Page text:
Avoid burnout and find joy in your work with these helpful tips on how to maintain a work-life balance.
Maintaining a work-life balance might be easier for some than for others, but it’s essential for everyone’s overall well-being ‒ regardless of the work in question. With remote work on the rise post-pandemic, many of us are struggling to establish a routine that equally favors both personal time and professional effort.
In much of the Western workforce, workers tend to view themselves as a small part of a whole, which makes it all the more difficult to boost emotional individualism. While listening to yourself isn’t easy in daily practice, it’s even harder to do so when work is involved. The fear of letting a boss or the whole team downplays a large role in influencing how often we cater to our own needs. Taking the time to check in with yourself at the start of the day can be a powerful tool toward setting and achieving goals, as well as addressing any underlying issues with your work environment that are going unresolved.
Managing Stress in the Workplace
Having these check-ins throughout the day, particularly at times when energy levels might drop, are a good preventative for avoiding burnout. In a survey of over 1000 respondents by Deloitte, 77% say they have experienced burnout at their current job. 91% say that unmanageable stress or frustration impacts the quality of their work, and 83% say burnout can negatively impact personal relationships (*).
A sure cure for burnout is taking time off ‒ which sounds much easier than it seems. Many people within the bustling entrepreneurial workforce find it hard to take much-needed time off, which is an inevitable disservice to our own well-being. While some of us might feel that we’re letting our teams down by taking time away, the breaks are a powerful way of increasing productivity and success. Researcher Mark Rosekind of Alertness Solutions found that the respite effect of a vacation can increase performance by 80% (*).
If taking long vacations might not be possible for financial or personal reasons, taking breaks throughout the day can certainly be a great alternative. This means actually using your full lunch break, going for a quick walk every couple of hours to increase blood flow, stepping out of the office to take a call, and changing your work environment as often as you can. These changes in routine can regulate energy levels, reduce stress, and increase productivity.
Keeping in mind that boundary-setting plays a big role in defining work-life balance, this goes for both your professional and personal life. While flexibility is important, letting your leaders and team members know about your schedule and preference is equally and valuable. And guess what? They just might surprise you by respecting those boundaries. This might look like: not bringing your work home with you, keeping communication to specific productivity windows, and setting aside time for things you love without worry of interruption. More tips on setting boundaries here.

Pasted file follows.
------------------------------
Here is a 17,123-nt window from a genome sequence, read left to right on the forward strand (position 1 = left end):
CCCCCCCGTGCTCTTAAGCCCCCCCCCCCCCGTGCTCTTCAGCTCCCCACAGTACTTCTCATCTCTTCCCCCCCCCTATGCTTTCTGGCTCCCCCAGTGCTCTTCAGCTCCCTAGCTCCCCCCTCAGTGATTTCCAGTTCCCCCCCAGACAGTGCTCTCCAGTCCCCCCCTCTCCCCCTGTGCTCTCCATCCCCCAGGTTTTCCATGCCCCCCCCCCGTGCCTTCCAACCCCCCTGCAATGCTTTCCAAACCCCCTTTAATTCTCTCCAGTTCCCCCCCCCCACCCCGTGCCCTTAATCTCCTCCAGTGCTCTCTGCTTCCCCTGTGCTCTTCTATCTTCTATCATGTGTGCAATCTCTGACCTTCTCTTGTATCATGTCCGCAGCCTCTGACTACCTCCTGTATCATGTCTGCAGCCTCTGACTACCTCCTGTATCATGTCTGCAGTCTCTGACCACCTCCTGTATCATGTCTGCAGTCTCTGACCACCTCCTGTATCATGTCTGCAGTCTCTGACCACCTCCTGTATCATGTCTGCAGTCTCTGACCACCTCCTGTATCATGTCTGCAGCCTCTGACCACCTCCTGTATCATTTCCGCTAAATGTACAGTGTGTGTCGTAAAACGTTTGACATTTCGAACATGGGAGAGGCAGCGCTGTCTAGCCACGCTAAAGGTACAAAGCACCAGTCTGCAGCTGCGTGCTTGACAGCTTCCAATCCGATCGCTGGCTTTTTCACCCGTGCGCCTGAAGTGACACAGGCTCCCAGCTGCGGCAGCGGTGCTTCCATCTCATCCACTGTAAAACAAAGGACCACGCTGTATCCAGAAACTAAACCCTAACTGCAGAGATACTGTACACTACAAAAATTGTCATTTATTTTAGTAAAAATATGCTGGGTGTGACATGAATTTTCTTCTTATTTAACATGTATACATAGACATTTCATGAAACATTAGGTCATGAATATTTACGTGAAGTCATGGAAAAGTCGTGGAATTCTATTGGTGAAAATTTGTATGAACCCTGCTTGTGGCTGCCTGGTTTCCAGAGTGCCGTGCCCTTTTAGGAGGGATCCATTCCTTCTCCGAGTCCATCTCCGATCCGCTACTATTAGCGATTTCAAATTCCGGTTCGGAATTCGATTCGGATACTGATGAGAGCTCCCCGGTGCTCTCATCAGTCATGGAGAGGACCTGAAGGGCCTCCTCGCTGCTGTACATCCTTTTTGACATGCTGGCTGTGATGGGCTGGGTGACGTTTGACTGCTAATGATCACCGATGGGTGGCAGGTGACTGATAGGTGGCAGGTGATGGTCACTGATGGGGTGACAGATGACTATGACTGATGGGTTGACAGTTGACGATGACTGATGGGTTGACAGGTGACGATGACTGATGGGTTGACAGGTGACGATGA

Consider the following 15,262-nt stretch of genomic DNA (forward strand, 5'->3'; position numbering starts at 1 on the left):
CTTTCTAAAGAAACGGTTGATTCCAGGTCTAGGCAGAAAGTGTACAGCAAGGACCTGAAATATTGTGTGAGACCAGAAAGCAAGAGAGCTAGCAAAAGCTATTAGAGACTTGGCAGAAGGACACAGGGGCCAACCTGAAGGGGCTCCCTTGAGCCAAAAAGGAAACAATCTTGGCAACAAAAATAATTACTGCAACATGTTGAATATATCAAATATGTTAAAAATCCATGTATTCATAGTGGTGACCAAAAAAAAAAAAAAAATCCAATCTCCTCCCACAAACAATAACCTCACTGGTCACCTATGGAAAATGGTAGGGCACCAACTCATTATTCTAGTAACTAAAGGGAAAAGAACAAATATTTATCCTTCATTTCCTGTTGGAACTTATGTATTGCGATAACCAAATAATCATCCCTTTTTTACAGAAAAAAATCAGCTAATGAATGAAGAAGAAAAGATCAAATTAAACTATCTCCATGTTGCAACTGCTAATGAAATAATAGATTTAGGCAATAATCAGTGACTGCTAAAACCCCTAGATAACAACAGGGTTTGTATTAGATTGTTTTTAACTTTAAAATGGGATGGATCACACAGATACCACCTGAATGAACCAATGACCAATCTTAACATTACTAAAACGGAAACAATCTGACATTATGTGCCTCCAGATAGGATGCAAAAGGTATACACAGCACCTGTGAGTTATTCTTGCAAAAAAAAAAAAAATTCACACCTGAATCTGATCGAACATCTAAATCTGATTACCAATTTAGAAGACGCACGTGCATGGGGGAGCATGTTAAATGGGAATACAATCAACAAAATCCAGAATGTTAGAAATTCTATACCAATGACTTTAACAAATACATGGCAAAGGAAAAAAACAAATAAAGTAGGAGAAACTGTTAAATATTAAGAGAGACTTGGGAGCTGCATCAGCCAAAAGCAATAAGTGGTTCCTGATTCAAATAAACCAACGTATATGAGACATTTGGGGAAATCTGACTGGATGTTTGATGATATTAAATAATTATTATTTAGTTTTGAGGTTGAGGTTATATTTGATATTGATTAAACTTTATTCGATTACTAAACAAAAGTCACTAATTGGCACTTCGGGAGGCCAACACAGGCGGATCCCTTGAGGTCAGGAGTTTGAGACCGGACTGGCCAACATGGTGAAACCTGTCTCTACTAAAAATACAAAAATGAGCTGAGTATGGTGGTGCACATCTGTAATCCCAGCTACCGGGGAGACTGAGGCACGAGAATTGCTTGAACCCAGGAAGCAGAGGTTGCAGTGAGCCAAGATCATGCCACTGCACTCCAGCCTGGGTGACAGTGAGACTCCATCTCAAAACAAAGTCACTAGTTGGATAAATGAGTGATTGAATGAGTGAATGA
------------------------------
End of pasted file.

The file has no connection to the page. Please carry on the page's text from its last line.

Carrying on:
Setting aside time for the things that bring you joy is at the heart of building a proper work-life balance. Whether they might be hobbies, creative passions, or just a favorite TV show, if it makes you happy chances are it’s going a long way toward building that balance you need. Having a hobby that makes you happy without a connection to what you do for a living has been proven to reduce stress and increase overall joy in your life. It’s like a battery recharge, but made fun.
Of course, fun times can be hard at work, and much of that might have to do with the people you work with. We all have a “work bestie” and some of us might even have a leader we look up to, but fostering relationships outside of work is a foundational part of establishing a strong work-life balance. Spending time with the people you love and respect is a great way to feel centered when work can make you feel off-kilter.
If you’ve moved to a new place or find it hard to socialize, partaking in group activities might be a great option to start building relationships and flexing that social muscle. Either way, fostering relationships is a powerful way to bring you back to yourself ‒ which is where work and life come from to begin with.
While on your path to building a stress-free existence, know that there is no perfect work-life balance. The journey isn’t linear, and there certainly isn’t a “right” way to go about discovering what it might look like for you. Finding a work-life balance that makes sense for you and what your goals are will involve a good amount of trial and error. So, don’t be afraid to spend time searching for what that is. Get uncomfortable. Surprise yourself. Take as many breaks as you can. Eventually, you’ll land on something that feels right and that you can stay consistent with…which is where the real work starts. Good luck!
If you need help setting healthy boundaries and maintaining a good work-life balance, book a call. I’d love to talk to you.
The original version of this publication appeared in Brainz Magazine